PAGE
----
If the average standard of living mentioned by the OP relates to purchasing power/adjusted for inflation which is the number of goods or services that can be purchased with a unit of currency, the answer is partly yes referring to Pew research findings that 22.41 dollars in 2014 had just about the same purchasing power as it did in 1973 with $4.03-an-hour rate.
But after adjusting for inflation, today’s average hourly wage has just about the same purchasing power as it did in 1979, following a long slide in the 1980s and early 1990s and bumpy, inconsistent growth since then. In fact, in real terms the average wage peaked more than 40 years ago: The $4.03-an-hour rate recorded in January 1973 has the same purchasing power as $22.41 would today.
Several other factors such as the national debt, interest rates, inflation and consumer buying trends play a role in the decrease of purchasing power of the U.S. dollar. However inflation is distinct from cost of living changes as mentioned by Paul Heyne in 2002 as "Inflation is not a rise in the cost of living. Inflation is basically a fall in the value or purchasing power of money. Looking at it another way, we can say that inflation is a rise in the money price of goods. You may even, if you wish, speak of inflation as a rise in the money cost of living. But the key word is money."
Specifically, what cost $6,000 in 1960 would cost roughly $36,000 today—a six fold increase. But does that mean it is six times more difficult to buy things today compared with 1960? Of course not. It only costs six times as many “dollars.” The sacrifice required to buy this bundle of goods has not increased.
In 1960, this $6,000 market basket would have cost you about 2,800
hours of work. In 2000, it would have cost 1,700, or 39 percent fewer, hours
(figured using average hourly compensation, which was only about $2 in 1960
but is approximately $19.50 today). What accounts for the fact that the cost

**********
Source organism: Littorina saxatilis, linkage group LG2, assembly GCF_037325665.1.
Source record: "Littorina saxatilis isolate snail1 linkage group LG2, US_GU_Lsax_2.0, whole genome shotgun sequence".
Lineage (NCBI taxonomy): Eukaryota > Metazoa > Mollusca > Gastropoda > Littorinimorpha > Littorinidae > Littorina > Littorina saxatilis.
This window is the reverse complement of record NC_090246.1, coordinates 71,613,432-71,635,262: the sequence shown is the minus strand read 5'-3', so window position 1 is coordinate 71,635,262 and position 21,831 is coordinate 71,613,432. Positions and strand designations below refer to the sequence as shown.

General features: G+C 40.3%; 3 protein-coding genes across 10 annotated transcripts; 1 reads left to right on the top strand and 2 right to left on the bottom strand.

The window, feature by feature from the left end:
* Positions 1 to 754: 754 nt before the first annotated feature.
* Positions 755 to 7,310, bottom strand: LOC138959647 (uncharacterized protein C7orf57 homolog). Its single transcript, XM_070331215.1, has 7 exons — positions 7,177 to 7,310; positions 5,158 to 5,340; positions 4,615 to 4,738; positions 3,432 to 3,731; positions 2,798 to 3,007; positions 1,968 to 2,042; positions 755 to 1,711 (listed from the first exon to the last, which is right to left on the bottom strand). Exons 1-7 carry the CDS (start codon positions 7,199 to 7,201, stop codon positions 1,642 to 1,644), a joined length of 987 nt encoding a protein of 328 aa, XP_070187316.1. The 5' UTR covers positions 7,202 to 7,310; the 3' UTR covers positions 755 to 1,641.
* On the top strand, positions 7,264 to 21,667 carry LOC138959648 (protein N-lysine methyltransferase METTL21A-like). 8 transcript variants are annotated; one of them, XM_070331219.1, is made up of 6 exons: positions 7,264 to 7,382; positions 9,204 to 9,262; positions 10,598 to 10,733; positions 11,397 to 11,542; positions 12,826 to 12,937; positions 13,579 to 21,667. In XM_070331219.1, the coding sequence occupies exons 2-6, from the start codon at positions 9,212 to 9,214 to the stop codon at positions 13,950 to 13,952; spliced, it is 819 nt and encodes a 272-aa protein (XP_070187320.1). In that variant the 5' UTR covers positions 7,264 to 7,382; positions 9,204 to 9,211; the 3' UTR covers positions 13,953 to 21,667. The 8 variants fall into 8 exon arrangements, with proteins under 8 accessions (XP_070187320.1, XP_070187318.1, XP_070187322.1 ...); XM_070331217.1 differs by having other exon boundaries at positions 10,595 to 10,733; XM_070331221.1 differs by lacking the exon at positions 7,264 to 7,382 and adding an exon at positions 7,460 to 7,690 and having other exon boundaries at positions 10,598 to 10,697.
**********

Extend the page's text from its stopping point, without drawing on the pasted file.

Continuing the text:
of this market basket in terms of dollars is continually rising even though it is easier to acquire? The answer, simply enough, is that dollars are getting easier to come by because the central bank is creating more of them relative to the amount of things there are to buy. This is inflation.
Referring to Craig K. Elwell, the real purchasing power of the minimum wage has decreased substantially over time. The U.S. minimum wage not indexed to the actual price level had been legislatively increased from time to time to make up for the loss in its real value caused by inflation. As of 2013 dollar terms, the minimum wage has risen steadily from 25 cents to $7.25 an hour, where it has
remained since its effective date of July 2009.
For most U.S. workers, real wages — that is, after inflation is taken into account — have been flat or even falling for decades, regardless of whether the economy has been adding or subtracting jobs.
The rising price of imports relative to exports caused by a depreciation of the dollar reduces the purchasing power of U.S. consumers and businesses that purchase the imports. The American Institute for Economic Research Cost-of-Living Guide in 2009 states, "No matter what the politicians and monetary authorities say, the buying power of the dollar continues to decrease."